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Why we can't really say what post-persons are
  1. Nicholas Agar
  1. Correspondence to Dr Nicholas Agar, Victoria University of Wellington, Philosophy Program, Wellington, New Zealand; nicholas.agar{at}vuw.ac.nz

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David DeGrazia offers what I will call a constructive account of moral enhancement.1 By constructive I mean that he seeks to describe moral enhancement so as to make clear why it produces beings with a superior entitlement to benefits and a reduced eligibility for harms.

Much of DeGrazia's discussion of moral enhancement is in terms of moral status: moral enhancement is understood as producing beings with superior moral status. In the course of his discussion, he proposes an alternative analysis of moral enhancement that avoids talk of different statuses. According to this interests model, moral enhancement does not alter status, rather it results in a (systematically) stronger interest in avoiding harms and receiving benefits. The interests model is not without philosophical value. However, for simplicity's sake, I conduct my discussion in terms of moral status enhancement. My criticisms apply also to the enhancement of moral interests.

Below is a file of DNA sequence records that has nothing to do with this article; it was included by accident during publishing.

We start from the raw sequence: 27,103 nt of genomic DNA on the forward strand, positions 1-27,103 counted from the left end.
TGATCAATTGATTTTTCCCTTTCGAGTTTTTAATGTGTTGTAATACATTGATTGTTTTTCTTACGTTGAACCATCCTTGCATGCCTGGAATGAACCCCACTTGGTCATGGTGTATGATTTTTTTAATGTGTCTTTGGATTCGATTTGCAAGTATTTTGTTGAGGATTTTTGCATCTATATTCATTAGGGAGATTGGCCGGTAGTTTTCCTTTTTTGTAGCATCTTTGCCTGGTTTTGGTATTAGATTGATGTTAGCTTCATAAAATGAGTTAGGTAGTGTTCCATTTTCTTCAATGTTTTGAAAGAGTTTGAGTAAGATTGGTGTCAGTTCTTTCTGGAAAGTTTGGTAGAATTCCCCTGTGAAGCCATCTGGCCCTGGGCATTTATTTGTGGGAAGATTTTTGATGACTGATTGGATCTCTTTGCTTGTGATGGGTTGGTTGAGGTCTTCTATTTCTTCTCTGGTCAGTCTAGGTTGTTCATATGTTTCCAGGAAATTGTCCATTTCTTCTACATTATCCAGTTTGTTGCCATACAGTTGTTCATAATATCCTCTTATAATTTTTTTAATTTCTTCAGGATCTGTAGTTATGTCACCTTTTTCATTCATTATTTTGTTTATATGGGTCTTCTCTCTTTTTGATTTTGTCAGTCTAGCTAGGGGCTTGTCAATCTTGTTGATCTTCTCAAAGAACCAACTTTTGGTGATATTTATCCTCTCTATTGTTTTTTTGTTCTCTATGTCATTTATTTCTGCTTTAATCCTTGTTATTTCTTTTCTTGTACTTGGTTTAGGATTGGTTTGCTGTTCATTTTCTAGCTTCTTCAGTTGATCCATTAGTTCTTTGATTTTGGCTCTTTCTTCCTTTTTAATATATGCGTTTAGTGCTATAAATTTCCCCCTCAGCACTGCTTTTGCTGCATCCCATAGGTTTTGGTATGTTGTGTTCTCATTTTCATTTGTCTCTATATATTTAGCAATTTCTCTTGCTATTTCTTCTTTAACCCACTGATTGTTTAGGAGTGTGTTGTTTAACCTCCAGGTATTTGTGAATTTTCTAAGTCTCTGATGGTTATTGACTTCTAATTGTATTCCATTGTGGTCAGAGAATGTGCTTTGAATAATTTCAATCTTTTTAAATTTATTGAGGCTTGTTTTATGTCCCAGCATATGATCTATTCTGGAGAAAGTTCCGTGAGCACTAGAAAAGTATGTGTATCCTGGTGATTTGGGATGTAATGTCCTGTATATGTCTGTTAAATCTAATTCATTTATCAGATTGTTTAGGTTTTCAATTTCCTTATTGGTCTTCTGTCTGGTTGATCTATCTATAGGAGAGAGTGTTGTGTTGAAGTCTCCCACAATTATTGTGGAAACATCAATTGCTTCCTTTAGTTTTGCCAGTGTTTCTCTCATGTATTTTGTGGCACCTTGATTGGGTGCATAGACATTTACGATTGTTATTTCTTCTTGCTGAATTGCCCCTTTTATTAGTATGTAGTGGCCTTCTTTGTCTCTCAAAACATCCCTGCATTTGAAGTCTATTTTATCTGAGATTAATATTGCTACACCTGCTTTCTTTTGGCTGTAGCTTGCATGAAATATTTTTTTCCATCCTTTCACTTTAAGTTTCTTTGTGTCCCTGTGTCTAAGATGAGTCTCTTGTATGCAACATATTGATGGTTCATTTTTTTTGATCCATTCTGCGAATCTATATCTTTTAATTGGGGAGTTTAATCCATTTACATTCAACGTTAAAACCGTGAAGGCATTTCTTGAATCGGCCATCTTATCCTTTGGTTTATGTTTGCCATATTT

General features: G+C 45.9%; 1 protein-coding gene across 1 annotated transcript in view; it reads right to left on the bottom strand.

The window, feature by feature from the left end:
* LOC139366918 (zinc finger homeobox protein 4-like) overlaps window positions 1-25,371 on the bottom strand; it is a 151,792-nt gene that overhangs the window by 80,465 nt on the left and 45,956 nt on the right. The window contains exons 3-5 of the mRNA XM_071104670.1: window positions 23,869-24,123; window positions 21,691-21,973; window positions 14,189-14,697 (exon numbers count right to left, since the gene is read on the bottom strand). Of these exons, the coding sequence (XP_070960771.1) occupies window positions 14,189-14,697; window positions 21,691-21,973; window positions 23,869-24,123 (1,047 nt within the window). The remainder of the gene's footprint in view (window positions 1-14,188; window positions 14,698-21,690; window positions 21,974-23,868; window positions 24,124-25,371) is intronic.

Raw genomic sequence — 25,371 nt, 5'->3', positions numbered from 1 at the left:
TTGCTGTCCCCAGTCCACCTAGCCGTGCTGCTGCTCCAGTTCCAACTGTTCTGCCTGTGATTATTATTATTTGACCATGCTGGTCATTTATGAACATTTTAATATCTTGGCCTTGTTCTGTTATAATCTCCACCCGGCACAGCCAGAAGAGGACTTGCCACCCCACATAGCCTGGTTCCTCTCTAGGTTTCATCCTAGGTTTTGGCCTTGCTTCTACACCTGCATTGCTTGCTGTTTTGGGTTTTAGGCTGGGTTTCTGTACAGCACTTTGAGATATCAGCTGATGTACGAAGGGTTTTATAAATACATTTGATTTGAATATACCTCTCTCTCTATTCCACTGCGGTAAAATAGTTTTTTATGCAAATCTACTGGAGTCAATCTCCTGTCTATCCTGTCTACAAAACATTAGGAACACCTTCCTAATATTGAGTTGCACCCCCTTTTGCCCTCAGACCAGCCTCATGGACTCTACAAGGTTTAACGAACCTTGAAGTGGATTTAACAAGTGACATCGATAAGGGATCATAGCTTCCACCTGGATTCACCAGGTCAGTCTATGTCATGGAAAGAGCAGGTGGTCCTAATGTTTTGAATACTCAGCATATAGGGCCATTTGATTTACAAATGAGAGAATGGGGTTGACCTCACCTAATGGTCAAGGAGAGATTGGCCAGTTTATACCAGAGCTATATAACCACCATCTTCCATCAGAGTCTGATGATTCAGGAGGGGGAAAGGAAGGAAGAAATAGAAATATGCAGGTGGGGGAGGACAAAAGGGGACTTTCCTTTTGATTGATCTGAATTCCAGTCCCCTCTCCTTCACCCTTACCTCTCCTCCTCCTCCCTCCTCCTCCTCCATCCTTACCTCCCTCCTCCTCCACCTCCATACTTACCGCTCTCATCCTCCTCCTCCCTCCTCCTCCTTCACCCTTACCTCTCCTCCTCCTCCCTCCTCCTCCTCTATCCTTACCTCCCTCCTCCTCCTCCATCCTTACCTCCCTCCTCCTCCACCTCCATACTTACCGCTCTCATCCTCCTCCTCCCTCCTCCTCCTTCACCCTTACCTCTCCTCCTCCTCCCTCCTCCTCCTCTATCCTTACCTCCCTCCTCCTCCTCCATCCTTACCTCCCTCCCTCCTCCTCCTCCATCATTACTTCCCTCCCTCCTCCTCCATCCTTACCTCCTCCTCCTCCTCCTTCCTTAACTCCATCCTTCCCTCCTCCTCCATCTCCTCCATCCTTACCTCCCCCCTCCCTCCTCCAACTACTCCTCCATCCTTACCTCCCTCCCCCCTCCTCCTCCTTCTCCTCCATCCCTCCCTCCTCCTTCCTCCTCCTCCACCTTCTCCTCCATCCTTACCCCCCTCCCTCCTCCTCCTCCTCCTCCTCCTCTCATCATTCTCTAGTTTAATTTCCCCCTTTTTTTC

I argue that constructive accounts of moral status enhancement predictably fail to show why enhancements of human capacities would enhance moral status. The fault is not in the accounts themselves. Rather it is in their audiences. We mere persons cannot understand criteria for a moral status higher than personhood.

DeGrazia's constructive case for morally superior beings

DeGrazia imagines a world of 2145 populated by unenhanced humans and beings who have evolved from humans ‘through carefully planned genetic modifications’ (p10).1 The members of this subpopulation are superior to …

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